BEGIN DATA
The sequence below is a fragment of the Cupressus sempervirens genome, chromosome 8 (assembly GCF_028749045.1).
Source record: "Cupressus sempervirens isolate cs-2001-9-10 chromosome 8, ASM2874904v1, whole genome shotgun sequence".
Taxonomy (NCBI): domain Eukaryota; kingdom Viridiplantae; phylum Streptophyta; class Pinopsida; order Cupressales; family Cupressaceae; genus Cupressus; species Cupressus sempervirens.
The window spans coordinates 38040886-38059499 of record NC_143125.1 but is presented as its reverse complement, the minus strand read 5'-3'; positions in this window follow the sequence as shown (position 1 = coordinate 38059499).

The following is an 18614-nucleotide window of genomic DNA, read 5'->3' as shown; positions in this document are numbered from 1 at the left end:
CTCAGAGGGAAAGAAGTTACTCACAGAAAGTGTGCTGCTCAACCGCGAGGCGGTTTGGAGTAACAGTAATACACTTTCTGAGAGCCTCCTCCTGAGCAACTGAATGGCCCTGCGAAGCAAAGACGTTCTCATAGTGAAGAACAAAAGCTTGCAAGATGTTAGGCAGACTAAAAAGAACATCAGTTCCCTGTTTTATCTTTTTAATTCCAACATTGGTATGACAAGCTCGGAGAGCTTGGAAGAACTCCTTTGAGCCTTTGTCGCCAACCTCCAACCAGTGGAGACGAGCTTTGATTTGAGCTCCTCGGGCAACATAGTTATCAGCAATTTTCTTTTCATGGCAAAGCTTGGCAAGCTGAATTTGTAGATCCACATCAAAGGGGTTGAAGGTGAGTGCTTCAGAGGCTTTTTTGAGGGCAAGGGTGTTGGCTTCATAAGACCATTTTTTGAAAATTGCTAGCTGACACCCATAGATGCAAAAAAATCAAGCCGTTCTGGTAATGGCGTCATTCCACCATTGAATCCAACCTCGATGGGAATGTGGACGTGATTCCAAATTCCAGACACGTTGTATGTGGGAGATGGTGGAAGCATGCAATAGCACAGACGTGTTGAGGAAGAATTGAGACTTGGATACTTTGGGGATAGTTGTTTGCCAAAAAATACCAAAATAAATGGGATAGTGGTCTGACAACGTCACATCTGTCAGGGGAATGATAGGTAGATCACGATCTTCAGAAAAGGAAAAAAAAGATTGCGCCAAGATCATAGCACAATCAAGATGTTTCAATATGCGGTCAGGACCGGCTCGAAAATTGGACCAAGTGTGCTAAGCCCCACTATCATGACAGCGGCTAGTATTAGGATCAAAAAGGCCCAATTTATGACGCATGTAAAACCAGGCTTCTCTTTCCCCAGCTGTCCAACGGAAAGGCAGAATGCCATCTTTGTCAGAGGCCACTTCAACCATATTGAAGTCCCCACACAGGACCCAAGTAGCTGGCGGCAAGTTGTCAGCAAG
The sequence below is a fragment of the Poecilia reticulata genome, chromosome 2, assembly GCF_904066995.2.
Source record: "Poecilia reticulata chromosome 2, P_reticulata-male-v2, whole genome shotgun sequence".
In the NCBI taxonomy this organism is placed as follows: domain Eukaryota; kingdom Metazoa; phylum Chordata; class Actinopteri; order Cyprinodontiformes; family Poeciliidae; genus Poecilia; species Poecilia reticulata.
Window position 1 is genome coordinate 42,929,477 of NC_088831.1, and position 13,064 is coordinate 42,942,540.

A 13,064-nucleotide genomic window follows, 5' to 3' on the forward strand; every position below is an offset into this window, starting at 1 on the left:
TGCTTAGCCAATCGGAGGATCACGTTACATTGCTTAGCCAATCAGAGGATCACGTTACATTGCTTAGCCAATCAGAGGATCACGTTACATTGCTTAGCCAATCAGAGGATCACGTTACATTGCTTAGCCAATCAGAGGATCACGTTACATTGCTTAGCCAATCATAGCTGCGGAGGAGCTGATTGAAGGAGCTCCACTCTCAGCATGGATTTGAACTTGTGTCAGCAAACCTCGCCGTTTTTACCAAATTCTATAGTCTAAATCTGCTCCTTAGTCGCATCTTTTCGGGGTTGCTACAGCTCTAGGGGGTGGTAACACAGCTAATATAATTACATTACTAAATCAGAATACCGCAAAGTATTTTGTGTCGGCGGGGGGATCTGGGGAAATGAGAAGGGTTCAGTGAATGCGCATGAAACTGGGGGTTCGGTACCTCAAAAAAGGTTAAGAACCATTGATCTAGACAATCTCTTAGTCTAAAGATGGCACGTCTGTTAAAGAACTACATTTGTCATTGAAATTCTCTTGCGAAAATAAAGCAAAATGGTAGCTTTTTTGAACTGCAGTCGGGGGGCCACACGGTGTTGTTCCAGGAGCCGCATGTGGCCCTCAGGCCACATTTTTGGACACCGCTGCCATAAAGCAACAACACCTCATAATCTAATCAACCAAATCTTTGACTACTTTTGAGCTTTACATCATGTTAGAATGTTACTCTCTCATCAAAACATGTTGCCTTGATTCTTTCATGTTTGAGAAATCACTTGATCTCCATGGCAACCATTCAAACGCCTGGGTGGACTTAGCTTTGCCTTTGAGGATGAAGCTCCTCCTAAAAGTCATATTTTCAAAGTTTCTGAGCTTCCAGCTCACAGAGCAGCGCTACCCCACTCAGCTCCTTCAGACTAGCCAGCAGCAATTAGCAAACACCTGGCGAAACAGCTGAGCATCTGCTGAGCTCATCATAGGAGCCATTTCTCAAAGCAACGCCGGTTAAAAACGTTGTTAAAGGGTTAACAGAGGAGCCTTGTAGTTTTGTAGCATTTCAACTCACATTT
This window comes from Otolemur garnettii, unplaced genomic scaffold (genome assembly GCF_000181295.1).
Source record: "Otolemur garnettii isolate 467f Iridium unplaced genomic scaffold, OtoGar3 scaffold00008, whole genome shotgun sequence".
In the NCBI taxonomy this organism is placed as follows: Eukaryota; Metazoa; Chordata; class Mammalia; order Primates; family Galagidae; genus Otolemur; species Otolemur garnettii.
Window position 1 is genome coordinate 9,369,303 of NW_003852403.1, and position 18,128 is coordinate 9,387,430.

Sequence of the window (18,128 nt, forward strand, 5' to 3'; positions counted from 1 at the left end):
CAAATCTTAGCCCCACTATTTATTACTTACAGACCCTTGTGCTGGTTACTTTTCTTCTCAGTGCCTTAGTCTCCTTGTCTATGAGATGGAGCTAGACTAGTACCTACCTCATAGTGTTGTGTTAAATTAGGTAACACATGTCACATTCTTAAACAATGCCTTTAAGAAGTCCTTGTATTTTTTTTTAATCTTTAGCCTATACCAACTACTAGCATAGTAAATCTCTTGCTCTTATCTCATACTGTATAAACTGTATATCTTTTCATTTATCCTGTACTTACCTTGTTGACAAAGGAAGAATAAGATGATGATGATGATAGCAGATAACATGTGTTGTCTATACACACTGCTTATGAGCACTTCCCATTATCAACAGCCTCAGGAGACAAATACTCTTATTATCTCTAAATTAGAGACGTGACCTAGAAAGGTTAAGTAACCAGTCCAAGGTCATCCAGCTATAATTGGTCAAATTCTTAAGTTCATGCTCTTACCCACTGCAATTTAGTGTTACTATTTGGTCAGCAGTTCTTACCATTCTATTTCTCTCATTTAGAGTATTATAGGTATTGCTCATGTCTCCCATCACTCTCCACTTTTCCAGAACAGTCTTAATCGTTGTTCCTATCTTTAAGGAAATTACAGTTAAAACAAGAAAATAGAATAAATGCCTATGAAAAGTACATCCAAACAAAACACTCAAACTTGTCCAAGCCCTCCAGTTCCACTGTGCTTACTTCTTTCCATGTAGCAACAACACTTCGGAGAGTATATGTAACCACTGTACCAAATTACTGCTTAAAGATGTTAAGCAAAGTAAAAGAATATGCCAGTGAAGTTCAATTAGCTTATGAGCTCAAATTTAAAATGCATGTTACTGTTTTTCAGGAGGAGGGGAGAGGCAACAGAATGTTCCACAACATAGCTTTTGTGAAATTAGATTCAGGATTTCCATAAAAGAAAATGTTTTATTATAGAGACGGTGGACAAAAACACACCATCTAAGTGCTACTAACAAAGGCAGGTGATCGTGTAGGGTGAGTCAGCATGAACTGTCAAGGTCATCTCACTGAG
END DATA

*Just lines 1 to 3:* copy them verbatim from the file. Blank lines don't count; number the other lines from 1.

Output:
The sequence below is a fragment of the Cupressus sempervirens genome, chromosome 8 (assembly GCF_028749045.1).
Source record: "Cupressus sempervirens isolate cs-2001-9-10 chromosome 8, ASM2874904v1, whole genome shotgun sequence".
Taxonomy (NCBI): domain Eukaryota; kingdom Viridiplantae; phylum Streptophyta; class Pinopsida; order Cupressales; family Cupressaceae; genus Cupressus; species Cupressus sempervirens.